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Can I have my DevOps Fluffy with a side of Culture?

Wednesday afternoon, while at the DevOps East Conference, I attended a Continuous Integration (CI) session delivered by Chris Riley (@HoardingInfo). Chris was sharing his past experiences with CI and how to best roll it out to all types of organizations.

I particularly liked his suggestion of putting the QA team front and center, as I agree that there are few groups better suited to caring about the end-to-end cycle of delivery.

During the session, Chris offered his definitions of DevOps, both the practice, and the movement. It was during this discussion of the ‘fluffy’ side of DevOps (people, processes, and journeys) that I realized I was definitely a Fluffy DevOps kind of guy.

Fluffy DevOps

I agree with Chris that a lot of process changes need to start at a tactical level to prove the idea before fully rolling it out across an organization. However, I think we need people in our organizations that think about software delivery. People who evangelize ideas from the team and put together the story for the organization. People who can understand business drivers and determine which changes benefit the organization as a whole, not just changing things because it’s cool.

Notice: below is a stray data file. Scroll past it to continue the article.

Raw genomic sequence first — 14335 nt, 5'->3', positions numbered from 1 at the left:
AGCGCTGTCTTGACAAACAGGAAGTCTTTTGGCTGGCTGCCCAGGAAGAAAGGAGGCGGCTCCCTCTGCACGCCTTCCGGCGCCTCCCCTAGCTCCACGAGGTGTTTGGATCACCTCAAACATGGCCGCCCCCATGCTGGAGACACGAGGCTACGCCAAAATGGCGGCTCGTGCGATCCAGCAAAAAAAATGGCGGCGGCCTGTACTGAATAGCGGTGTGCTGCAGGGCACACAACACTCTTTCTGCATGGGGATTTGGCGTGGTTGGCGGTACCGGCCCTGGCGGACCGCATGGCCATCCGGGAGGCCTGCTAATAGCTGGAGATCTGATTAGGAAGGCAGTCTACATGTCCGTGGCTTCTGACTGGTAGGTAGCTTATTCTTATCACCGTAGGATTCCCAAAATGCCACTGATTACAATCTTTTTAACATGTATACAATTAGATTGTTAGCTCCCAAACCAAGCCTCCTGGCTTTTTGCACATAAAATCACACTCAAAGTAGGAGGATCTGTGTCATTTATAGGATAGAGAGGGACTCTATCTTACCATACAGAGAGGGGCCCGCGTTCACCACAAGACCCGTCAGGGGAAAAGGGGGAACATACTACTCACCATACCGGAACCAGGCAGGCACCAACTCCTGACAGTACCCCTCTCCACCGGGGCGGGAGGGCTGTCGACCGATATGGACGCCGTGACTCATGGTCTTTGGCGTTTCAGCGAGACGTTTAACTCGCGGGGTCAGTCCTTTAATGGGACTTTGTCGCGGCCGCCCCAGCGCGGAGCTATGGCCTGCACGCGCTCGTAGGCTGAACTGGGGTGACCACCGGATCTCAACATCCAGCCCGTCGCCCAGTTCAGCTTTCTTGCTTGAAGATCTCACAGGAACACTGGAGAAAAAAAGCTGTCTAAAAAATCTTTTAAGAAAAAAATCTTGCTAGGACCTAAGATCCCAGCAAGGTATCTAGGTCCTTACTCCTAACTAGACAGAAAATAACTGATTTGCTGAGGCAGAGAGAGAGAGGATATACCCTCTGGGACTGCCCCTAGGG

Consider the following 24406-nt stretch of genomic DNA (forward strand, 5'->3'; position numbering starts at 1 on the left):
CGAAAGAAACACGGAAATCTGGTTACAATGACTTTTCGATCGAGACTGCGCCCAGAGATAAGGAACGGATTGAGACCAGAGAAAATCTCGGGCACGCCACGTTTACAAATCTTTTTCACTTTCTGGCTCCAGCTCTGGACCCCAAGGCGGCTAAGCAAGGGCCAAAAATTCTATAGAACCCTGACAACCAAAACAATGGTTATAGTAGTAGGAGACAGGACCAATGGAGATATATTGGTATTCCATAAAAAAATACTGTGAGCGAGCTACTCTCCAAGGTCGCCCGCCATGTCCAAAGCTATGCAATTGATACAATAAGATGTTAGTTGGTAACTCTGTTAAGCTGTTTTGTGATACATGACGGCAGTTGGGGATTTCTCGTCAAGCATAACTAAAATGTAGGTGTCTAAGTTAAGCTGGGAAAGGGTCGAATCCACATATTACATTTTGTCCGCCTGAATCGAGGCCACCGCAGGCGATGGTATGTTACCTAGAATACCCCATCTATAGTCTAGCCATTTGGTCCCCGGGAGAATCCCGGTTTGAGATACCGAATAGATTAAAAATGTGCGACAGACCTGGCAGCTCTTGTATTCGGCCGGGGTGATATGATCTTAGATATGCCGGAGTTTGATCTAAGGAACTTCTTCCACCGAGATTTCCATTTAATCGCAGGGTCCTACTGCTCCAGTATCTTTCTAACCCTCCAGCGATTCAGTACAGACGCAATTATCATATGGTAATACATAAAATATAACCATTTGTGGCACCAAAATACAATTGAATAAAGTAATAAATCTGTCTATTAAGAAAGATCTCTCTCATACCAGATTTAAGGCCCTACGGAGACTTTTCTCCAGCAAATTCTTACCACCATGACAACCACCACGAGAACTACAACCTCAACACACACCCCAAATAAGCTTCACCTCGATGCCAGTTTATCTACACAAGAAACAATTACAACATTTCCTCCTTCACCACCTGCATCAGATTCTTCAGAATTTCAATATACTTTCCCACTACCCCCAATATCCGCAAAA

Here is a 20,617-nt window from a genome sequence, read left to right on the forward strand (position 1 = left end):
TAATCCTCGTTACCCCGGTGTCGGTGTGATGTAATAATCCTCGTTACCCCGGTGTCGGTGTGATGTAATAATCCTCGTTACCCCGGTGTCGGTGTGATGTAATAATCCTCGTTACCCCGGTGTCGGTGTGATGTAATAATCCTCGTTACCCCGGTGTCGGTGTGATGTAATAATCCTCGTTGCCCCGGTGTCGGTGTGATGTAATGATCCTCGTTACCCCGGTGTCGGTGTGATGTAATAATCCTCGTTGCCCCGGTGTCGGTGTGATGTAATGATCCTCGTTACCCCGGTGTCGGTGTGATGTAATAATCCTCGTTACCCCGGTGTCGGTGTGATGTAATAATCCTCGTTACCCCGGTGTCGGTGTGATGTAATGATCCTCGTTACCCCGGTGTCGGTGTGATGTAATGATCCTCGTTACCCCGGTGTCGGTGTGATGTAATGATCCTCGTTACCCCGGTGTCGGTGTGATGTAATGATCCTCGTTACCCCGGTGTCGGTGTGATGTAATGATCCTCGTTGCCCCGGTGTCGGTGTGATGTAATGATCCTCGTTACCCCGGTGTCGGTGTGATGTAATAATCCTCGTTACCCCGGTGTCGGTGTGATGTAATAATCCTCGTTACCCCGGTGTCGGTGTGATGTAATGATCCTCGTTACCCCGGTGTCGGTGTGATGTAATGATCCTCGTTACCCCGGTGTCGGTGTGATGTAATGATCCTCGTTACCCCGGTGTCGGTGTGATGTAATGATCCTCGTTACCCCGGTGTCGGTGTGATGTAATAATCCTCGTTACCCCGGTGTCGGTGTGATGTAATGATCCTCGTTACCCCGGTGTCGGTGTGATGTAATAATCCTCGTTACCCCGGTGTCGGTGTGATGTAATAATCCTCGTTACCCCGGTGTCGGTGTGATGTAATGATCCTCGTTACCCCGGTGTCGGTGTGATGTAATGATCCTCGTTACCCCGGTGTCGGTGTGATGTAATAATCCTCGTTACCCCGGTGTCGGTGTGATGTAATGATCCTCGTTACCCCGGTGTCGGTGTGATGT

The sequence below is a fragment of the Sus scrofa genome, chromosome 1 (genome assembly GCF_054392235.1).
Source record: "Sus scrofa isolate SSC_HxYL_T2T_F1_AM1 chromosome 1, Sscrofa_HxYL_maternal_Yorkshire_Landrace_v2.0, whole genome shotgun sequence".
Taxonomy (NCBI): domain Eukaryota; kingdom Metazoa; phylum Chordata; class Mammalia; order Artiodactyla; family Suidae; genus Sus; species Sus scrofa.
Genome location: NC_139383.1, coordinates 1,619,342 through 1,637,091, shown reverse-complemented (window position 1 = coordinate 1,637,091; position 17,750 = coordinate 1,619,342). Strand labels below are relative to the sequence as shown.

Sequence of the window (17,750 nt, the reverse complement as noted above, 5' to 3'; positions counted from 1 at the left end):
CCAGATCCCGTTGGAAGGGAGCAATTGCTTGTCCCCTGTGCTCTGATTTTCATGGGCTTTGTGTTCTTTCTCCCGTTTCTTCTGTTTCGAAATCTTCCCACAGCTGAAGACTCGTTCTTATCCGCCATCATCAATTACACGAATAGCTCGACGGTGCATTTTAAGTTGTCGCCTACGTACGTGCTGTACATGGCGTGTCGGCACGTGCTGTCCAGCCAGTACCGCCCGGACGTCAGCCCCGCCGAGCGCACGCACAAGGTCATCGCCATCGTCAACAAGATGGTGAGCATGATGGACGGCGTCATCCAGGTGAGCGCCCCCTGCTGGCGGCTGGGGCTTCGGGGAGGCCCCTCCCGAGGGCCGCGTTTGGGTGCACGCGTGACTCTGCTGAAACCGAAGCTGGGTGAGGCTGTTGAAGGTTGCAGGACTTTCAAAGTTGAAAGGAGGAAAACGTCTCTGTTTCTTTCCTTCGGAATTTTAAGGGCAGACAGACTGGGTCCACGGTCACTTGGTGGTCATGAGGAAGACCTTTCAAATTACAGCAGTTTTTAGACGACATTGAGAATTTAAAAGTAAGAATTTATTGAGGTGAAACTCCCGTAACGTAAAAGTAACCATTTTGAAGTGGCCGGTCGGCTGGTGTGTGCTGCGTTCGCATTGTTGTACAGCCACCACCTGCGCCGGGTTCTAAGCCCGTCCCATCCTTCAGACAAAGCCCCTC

It may be fluffy, but combined with solid metrics and tactical implementation plans, we have a recipe for change.

Culture?

Chris also commented that DevOps is not a culture. I had previously held the opposite belief, but Chris was persuasive and has flipped me to the other side! DevOps itself is not a culture: what organizations need is a culture that supports being deliberate about continuous improvement, and has a goal of releasing better software more often and with higher quality. We need cultures that will support DevOps goals.

When I look at my own presentation I plan on delivering Thursday morning, I see a lot of overlaps. I may be looking at the Fluffy side of DevOps, and my own CI presentation at SUGCON may have spoken about the culture changes needed, but I can see the trends emerging:

  1. We need to measure.
  2. It’s hard to get budget.
  3. It’s even harder to get adoption.
  4. We can to do better.

I’m looking forward to hearing even more great stories tomorrow!

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